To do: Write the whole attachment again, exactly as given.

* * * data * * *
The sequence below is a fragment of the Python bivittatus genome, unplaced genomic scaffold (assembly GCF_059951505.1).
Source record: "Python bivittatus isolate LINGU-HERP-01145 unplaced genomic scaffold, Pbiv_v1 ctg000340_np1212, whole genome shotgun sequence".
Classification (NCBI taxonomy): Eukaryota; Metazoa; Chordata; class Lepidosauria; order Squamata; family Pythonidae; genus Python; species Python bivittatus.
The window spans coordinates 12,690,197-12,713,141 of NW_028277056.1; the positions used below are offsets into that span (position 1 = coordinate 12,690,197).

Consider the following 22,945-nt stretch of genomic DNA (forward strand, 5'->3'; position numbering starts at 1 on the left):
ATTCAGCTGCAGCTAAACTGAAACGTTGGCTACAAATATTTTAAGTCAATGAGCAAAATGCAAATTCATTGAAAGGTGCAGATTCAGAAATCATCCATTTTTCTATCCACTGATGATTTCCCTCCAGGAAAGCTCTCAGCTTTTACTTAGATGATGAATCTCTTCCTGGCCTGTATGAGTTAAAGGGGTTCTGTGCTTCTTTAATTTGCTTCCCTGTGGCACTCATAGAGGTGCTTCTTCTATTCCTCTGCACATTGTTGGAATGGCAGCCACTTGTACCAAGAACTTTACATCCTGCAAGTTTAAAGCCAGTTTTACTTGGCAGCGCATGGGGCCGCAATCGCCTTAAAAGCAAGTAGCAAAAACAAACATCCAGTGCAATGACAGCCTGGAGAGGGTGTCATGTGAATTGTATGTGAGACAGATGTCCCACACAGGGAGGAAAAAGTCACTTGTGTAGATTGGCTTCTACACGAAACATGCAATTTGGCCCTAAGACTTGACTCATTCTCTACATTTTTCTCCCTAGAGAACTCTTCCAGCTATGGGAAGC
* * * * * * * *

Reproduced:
The sequence below is a fragment of the Python bivittatus genome, unplaced genomic scaffold (assembly GCF_059951505.1).
Source record: "Python bivittatus isolate LINGU-HERP-01145 unplaced genomic scaffold, Pbiv_v1 ctg000340_np1212, whole genome shotgun sequence".
Classification (NCBI taxonomy): Eukaryota; Metazoa; Chordata; class Lepidosauria; order Squamata; family Pythonidae; genus Python; species Python bivittatus.
The window spans coordinates 12,690,197-12,713,141 of NW_028277056.1; the positions used below are offsets into that span (position 1 = coordinate 12,690,197).

Consider the following 22,945-nt stretch of genomic DNA (forward strand, 5'->3'; position numbering starts at 1 on the left):
ATTCAGCTGCAGCTAAACTGAAACGTTGGCTACAAATATTTTAAGTCAATGAGCAAAATGCAAATTCATTGAAAGGTGCAGATTCAGAAATCATCCATTTTTCTATCCACTGATGATTTCCCTCCAGGAAAGCTCTCAGCTTTTACTTAGATGATGAATCTCTTCCTGGCCTGTATGAGTTAAAGGGGTTCTGTGCTTCTTTAATTTGCTTCCCTGTGGCACTCATAGAGGTGCTTCTTCTATTCCTCTGCACATTGTTGGAATGGCAGCCACTTGTACCAAGAACTTTACATCCTGCAAGTTTAAAGCCAGTTTTACTTGGCAGCGCATGGGGCCGCAATCGCCTTAAAAGCAAGTAGCAAAAACAAACATCCAGTGCAATGACAGCCTGGAGAGGGTGTCATGTGAATTGTATGTGAGACAGATGTCCCACACAGGGAGGAAAAAGTCACTTGTGTAGATTGGCTTCTACACGAAACATGCAATTTGGCCCTAAGACTTGACTCATTCTCTACATTTTTCTCCCTAGAGAACTCTTCCAGCTATGGGAAGC